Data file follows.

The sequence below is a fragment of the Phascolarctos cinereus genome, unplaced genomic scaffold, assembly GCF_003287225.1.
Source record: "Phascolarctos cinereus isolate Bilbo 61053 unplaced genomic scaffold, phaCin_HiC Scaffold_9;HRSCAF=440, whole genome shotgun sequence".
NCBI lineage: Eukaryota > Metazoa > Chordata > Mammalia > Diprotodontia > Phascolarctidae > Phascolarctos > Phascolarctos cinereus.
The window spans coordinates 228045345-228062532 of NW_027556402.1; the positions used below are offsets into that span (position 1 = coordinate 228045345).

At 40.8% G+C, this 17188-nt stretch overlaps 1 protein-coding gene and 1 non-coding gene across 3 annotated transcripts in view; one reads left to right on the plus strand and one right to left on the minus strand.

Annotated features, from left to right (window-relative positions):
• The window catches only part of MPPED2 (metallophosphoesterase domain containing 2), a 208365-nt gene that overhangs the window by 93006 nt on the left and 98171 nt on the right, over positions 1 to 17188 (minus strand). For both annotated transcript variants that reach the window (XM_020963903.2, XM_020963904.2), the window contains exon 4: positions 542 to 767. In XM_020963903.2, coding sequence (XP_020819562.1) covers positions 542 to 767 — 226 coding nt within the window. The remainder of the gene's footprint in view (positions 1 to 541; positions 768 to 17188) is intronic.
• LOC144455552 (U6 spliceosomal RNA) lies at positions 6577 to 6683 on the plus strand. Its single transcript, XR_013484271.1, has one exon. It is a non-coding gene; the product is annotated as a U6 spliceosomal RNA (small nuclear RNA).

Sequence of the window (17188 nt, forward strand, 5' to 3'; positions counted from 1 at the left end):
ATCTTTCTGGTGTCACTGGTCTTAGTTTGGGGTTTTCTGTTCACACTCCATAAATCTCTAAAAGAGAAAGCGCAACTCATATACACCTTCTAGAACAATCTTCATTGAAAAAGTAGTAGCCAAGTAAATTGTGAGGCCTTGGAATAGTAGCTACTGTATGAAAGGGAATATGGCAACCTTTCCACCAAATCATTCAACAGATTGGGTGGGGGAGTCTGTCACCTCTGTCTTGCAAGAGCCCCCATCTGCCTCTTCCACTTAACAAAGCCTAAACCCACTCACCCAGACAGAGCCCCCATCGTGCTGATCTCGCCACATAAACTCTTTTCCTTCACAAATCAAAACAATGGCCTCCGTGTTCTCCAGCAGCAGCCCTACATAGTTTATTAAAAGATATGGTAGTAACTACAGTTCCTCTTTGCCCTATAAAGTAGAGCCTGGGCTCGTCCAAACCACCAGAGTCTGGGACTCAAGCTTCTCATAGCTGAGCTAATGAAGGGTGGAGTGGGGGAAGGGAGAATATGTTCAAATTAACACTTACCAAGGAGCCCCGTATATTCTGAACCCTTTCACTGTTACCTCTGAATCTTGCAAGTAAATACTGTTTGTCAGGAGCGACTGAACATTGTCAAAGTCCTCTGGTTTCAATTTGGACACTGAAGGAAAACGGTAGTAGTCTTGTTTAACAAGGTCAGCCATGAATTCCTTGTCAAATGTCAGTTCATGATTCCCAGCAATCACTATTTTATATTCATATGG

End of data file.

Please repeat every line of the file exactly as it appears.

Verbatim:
The sequence below is a fragment of the Phascolarctos cinereus genome, unplaced genomic scaffold, assembly GCF_003287225.1.
Source record: "Phascolarctos cinereus isolate Bilbo 61053 unplaced genomic scaffold, phaCin_HiC Scaffold_9;HRSCAF=440, whole genome shotgun sequence".
NCBI lineage: Eukaryota > Metazoa > Chordata > Mammalia > Diprotodontia > Phascolarctidae > Phascolarctos > Phascolarctos cinereus.
The window spans coordinates 228045345-228062532 of NW_027556402.1; the positions used below are offsets into that span (position 1 = coordinate 228045345).

At 40.8% G+C, this 17188-nt stretch overlaps 1 protein-coding gene and 1 non-coding gene across 3 annotated transcripts in view; one reads left to right on the plus strand and one right to left on the minus strand.

Annotated features, from left to right (window-relative positions):
• The window catches only part of MPPED2 (metallophosphoesterase domain containing 2), a 208365-nt gene that overhangs the window by 93006 nt on the left and 98171 nt on the right, over positions 1 to 17188 (minus strand). For both annotated transcript variants that reach the window (XM_020963903.2, XM_020963904.2), the window contains exon 4: positions 542 to 767. In XM_020963903.2, coding sequence (XP_020819562.1) covers positions 542 to 767 — 226 coding nt within the window. The remainder of the gene's footprint in view (positions 1 to 541; positions 768 to 17188) is intronic.
• LOC144455552 (U6 spliceosomal RNA) lies at positions 6577 to 6683 on the plus strand. Its single transcript, XR_013484271.1, has one exon. It is a non-coding gene; the product is annotated as a U6 spliceosomal RNA (small nuclear RNA).

Sequence of the window (17188 nt, forward strand, 5' to 3'; positions counted from 1 at the left end):
ATCTTTCTGGTGTCACTGGTCTTAGTTTGGGGTTTTCTGTTCACACTCCATAAATCTCTAAAAGAGAAAGCGCAACTCATATACACCTTCTAGAACAATCTTCATTGAAAAAGTAGTAGCCAAGTAAATTGTGAGGCCTTGGAATAGTAGCTACTGTATGAAAGGGAATATGGCAACCTTTCCACCAAATCATTCAACAGATTGGGTGGGGGAGTCTGTCACCTCTGTCTTGCAAGAGCCCCCATCTGCCTCTTCCACTTAACAAAGCCTAAACCCACTCACCCAGACAGAGCCCCCATCGTGCTGATCTCGCCACATAAACTCTTTTCCTTCACAAATCAAAACAATGGCCTCCGTGTTCTCCAGCAGCAGCCCTACATAGTTTATTAAAAGATATGGTAGTAACTACAGTTCCTCTTTGCCCTATAAAGTAGAGCCTGGGCTCGTCCAAACCACCAGAGTCTGGGACTCAAGCTTCTCATAGCTGAGCTAATGAAGGGTGGAGTGGGGGAAGGGAGAATATGTTCAAATTAACACTTACCAAGGAGCCCCGTATATTCTGAACCCTTTCACTGTTACCTCTGAATCTTGCAAGTAAATACTGTTTGTCAGGAGCGACTGAACATTGTCAAAGTCCTCTGGTTTCAATTTGGACACTGAAGGAAAACGGTAGTAGTCTTGTTTAACAAGGTCAGCCATGAATTCCTTGTCAAATGTCAGTTCATGATTCCCAGCAATCACTATTTTATATTCATATGG